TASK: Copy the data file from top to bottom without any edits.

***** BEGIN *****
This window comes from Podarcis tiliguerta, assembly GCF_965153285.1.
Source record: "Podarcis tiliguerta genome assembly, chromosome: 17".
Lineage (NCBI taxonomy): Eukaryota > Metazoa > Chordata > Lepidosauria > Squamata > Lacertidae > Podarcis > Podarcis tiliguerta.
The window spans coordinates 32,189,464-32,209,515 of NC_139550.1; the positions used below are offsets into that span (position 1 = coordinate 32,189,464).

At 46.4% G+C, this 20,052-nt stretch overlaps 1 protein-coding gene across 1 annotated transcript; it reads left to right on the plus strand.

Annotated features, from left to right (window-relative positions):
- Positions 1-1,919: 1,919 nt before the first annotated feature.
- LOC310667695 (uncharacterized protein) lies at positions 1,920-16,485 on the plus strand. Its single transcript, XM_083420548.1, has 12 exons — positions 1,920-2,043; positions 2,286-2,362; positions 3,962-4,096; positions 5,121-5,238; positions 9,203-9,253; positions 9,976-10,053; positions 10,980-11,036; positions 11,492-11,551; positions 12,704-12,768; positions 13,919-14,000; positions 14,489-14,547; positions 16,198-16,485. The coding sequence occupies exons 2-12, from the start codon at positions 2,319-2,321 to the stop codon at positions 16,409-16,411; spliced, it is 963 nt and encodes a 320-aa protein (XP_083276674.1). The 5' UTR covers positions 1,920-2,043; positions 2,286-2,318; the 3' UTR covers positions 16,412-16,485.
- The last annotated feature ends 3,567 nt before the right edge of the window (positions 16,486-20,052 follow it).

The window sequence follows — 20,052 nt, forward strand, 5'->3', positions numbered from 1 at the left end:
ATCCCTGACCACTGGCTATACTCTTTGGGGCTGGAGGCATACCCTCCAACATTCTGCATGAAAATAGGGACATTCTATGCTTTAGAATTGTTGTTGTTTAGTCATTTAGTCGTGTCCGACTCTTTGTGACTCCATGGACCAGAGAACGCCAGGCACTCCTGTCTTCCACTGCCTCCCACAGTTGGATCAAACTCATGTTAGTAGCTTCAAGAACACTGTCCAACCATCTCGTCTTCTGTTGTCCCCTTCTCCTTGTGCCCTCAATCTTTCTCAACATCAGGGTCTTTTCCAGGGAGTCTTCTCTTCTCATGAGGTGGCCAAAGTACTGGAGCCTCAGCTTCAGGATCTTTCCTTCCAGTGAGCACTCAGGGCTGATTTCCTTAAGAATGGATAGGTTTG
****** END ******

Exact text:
This window comes from Podarcis tiliguerta, assembly GCF_965153285.1.
Source record: "Podarcis tiliguerta genome assembly, chromosome: 17".
Lineage (NCBI taxonomy): Eukaryota > Metazoa > Chordata > Lepidosauria > Squamata > Lacertidae > Podarcis > Podarcis tiliguerta.
The window spans coordinates 32,189,464-32,209,515 of NC_139550.1; the positions used below are offsets into that span (position 1 = coordinate 32,189,464).

At 46.4% G+C, this 20,052-nt stretch overlaps 1 protein-coding gene across 1 annotated transcript; it reads left to right on the plus strand.

Annotated features, from left to right (window-relative positions):
- Positions 1-1,919: 1,919 nt before the first annotated feature.
- LOC310667695 (uncharacterized protein) lies at positions 1,920-16,485 on the plus strand. Its single transcript, XM_083420548.1, has 12 exons — positions 1,920-2,043; positions 2,286-2,362; positions 3,962-4,096; positions 5,121-5,238; positions 9,203-9,253; positions 9,976-10,053; positions 10,980-11,036; positions 11,492-11,551; positions 12,704-12,768; positions 13,919-14,000; positions 14,489-14,547; positions 16,198-16,485. The coding sequence occupies exons 2-12, from the start codon at positions 2,319-2,321 to the stop codon at positions 16,409-16,411; spliced, it is 963 nt and encodes a 320-aa protein (XP_083276674.1). The 5' UTR covers positions 1,920-2,043; positions 2,286-2,318; the 3' UTR covers positions 16,412-16,485.
- The last annotated feature ends 3,567 nt before the right edge of the window (positions 16,486-20,052 follow it).

The window sequence follows — 20,052 nt, forward strand, 5'->3', positions numbered from 1 at the left end:
ATCCCTGACCACTGGCTATACTCTTTGGGGCTGGAGGCATACCCTCCAACATTCTGCATGAAAATAGGGACATTCTATGCTTTAGAATTGTTGTTGTTTAGTCATTTAGTCGTGTCCGACTCTTTGTGACTCCATGGACCAGAGAACGCCAGGCACTCCTGTCTTCCACTGCCTCCCACAGTTGGATCAAACTCATGTTAGTAGCTTCAAGAACACTGTCCAACCATCTCGTCTTCTGTTGTCCCCTTCTCCTTGTGCCCTCAATCTTTCTCAACATCAGGGTCTTTTCCAGGGAGTCTTCTCTTCTCATGAGGTGGCCAAAGTACTGGAGCCTCAGCTTCAGGATCTTTCCTTCCAGTGAGCACTCAGGGCTGATTTCCTTAAGAATGGATAGGTTTG